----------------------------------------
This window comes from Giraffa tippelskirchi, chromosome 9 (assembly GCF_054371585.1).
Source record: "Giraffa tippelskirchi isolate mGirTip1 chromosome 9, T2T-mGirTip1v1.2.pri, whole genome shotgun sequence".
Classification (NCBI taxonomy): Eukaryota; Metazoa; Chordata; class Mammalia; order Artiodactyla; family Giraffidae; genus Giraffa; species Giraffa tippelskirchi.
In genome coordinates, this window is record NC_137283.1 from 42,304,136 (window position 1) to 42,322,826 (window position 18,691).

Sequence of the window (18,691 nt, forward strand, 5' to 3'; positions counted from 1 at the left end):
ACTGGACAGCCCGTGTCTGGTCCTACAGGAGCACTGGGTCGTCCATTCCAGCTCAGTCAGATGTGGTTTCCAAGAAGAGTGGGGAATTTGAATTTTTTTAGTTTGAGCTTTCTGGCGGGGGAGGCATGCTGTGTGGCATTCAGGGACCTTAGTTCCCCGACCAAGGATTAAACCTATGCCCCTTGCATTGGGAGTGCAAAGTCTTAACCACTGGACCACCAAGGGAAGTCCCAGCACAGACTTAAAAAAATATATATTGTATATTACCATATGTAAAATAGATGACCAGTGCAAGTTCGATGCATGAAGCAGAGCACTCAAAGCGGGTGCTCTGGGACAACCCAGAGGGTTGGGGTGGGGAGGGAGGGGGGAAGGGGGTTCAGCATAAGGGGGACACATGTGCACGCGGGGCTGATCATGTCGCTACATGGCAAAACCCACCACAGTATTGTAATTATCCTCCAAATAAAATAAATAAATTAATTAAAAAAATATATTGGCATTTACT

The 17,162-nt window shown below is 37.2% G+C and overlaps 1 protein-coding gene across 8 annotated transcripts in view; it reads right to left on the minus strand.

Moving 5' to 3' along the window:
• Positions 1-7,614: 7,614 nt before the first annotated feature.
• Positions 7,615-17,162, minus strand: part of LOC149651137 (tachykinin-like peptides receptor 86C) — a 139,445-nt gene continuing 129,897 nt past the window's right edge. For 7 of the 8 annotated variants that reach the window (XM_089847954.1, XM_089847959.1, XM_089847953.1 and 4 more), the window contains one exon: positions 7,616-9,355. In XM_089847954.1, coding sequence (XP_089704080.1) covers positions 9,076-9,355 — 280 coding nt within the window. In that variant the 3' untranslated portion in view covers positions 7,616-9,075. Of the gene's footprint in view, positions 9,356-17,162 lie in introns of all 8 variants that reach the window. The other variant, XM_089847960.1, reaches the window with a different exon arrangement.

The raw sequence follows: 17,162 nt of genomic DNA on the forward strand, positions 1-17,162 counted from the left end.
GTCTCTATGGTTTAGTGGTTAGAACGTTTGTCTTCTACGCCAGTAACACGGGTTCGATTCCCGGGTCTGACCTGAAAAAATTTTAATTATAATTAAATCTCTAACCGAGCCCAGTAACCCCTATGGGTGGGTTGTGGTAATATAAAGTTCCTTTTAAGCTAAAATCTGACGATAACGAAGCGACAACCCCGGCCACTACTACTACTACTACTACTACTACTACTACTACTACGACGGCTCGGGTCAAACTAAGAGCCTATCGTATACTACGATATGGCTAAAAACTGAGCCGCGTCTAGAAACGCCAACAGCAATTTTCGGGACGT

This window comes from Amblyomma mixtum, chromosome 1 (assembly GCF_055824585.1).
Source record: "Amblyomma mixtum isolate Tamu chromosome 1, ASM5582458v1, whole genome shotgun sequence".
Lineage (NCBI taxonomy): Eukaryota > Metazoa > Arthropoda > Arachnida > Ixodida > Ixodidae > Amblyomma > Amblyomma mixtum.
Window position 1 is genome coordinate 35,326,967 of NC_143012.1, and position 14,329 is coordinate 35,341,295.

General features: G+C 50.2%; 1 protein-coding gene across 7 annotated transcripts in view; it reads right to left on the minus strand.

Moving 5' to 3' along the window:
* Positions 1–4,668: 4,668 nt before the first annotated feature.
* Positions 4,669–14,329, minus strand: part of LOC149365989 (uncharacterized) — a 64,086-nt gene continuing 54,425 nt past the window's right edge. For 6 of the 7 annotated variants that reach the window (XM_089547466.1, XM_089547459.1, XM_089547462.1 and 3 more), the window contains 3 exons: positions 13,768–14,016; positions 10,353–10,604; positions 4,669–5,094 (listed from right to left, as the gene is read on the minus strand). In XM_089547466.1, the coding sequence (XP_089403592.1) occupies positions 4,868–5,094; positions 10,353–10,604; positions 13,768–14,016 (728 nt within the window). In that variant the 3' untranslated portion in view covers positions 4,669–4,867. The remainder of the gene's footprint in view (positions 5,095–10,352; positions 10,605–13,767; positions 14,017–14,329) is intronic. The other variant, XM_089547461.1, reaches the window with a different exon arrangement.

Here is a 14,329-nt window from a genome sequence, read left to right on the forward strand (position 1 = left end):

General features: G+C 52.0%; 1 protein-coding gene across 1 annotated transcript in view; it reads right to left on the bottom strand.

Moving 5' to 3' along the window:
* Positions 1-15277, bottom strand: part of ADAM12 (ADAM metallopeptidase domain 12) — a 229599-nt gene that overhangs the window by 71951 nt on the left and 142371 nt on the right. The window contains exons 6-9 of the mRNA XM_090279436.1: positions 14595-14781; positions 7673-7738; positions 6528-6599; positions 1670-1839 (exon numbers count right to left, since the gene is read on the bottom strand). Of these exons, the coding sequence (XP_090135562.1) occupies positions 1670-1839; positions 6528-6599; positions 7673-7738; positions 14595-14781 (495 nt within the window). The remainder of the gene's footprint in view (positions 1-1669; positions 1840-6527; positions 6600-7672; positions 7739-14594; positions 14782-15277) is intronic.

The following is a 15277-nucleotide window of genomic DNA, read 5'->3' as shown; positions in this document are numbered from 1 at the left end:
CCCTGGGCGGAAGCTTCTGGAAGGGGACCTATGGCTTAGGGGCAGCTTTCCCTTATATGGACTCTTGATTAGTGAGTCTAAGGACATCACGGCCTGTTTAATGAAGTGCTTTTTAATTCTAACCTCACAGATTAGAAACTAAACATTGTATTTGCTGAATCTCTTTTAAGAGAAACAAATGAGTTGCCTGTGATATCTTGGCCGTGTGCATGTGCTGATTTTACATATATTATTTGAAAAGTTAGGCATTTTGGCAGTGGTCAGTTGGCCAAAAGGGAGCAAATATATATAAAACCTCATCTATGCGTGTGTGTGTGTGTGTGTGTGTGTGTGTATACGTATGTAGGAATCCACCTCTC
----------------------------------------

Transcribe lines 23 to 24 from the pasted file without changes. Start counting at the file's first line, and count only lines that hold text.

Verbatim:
Moving 5' to 3' along the window:
* Positions 1-15277, bottom strand: part of ADAM12 (ADAM metallopeptidase domain 12) — a 229599-nt gene that overhangs the window by 71951 nt on the left and 142371 nt on the right. The window contains exons 6-9 of the mRNA XM_090279436.1: positions 14595-14781; positions 7673-7738; positions 6528-6599; positions 1670-1839 (exon numbers count right to left, since the gene is read on the bottom strand). Of these exons, the coding sequence (XP_090135562.1) occupies positions 1670-1839; positions 6528-6599; positions 7673-7738; positions 14595-14781 (495 nt within the window). The remainder of the gene's footprint in view (positions 1-1669; positions 1840-6527; positions 6600-7672; positions 7739-14594; positions 14782-15277) is intronic.